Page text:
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turpitude

[tur-pi-tood, -tyood] /ˈtɜr pɪˌtud, -ˌtyud/
noun
1.
vile, shameful, or base character; depravity.
2.
a vile or depraved act.
Origin
1480-1490
1480-90; < Latin turpitūdō, equivalent to turpi(s) base, vile + -tūdō -tude
Synonyms
1. wickedness, vice, vileness, wrongdoing.
Dictionary.com Unabridged
Based on the Random House Dictionary, © Random House, Inc. 2014.
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Examples for turpitude
  • The coolness and reflection with which this act was managed and concerted, raises its enormity and blackens its turpitude.
  • If there was turpitude in that twisted soul, it was well-concealed, hidden behind a wall of pranks and movie-star glamour.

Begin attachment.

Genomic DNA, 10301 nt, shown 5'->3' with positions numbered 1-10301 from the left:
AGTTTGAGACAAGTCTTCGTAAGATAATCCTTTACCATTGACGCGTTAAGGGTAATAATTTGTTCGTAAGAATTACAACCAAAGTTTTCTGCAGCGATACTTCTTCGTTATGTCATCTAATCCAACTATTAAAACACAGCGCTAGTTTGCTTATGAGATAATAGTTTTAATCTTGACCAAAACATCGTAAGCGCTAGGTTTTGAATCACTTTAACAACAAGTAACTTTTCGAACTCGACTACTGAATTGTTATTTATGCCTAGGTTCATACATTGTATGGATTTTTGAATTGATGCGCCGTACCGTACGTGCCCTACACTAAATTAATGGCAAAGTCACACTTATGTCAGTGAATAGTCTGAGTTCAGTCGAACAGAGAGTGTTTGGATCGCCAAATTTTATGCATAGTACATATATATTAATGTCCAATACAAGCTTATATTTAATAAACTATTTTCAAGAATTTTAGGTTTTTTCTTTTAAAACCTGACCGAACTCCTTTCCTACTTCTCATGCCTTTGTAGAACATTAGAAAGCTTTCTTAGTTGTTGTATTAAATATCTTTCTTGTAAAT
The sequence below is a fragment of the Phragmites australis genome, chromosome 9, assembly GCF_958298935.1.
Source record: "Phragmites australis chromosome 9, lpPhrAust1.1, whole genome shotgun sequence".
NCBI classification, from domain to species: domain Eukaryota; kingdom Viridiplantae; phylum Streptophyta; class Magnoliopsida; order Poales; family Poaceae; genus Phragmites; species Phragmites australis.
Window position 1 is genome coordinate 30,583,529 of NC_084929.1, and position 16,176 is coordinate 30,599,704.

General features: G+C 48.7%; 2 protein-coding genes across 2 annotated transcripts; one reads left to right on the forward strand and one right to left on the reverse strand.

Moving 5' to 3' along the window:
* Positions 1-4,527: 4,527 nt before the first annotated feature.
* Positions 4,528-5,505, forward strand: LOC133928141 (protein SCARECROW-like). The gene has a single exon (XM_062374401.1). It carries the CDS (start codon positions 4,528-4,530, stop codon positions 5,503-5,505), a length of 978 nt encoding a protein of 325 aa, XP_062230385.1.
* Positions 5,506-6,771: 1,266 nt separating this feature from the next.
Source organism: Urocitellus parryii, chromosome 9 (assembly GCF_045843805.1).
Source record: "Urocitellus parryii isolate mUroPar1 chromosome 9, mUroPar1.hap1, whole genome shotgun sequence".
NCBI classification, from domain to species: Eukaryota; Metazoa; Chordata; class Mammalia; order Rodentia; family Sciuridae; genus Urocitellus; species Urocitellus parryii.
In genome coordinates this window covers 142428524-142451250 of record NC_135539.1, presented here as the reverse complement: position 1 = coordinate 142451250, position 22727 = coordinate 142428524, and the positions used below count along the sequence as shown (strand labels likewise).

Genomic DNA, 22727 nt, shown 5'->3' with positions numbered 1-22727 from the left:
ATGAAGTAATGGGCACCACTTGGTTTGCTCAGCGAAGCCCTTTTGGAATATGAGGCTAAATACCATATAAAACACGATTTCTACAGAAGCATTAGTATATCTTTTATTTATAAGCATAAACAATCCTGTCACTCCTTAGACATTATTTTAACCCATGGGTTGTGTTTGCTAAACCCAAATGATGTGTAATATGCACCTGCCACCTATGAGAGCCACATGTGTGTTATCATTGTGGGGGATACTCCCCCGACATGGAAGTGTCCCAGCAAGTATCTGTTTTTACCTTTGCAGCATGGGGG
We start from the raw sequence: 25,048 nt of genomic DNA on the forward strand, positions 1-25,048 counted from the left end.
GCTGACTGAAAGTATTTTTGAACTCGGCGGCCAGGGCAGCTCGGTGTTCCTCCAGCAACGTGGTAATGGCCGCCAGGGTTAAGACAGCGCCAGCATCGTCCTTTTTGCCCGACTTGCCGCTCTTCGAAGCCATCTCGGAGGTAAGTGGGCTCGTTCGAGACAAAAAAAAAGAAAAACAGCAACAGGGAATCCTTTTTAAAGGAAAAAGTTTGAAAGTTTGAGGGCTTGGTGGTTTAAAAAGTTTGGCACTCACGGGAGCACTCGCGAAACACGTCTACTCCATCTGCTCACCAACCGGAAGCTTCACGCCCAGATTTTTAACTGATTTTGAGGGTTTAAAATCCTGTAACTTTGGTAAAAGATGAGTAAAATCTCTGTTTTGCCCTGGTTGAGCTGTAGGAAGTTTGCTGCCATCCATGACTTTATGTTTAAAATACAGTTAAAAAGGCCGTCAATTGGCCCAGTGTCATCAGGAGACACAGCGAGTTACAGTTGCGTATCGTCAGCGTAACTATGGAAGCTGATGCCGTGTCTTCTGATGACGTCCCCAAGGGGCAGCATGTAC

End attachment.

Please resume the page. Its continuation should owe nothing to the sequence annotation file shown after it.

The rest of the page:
• In this context, degeneracy connotes a peculiar quantum mechanical state of matter, rather than a state of moral turpitude.
  • Also, a second crime involving moral turpitude that is expunged is still considered a conviction.
British Dictionary definitions for turpitude

turpitude

/ˈtɜːpɪˌtjuːd/
noun
1.
base character or action; depravity
Word Origin
C15: from Latin turpitūdō ugliness, from turpis base
Collins English Dictionary - Complete & Unabridged 2012 Digital Edition
© William Collins Sons & Co. Ltd. 1979, 1986 © HarperCollins
Publishers 1998, 2000, 2003, 2005, 2006, 2007, 2009, 2012
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Word Origin and History for turpitude
n.

"depravity, infamy," late 15c., from Middle French turpitude (early 15c.), from Latin turpitudinem (nominative turpitudo) "baseness," from turpis "vile, ugly, base, shameful," used in both the moral and the physical senses; of unknown origin. Perhaps originally "what one turns away from" (cf. Latin trepit "he turns").

Online Etymology Dictionary, © 2010 Douglas Harper
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12
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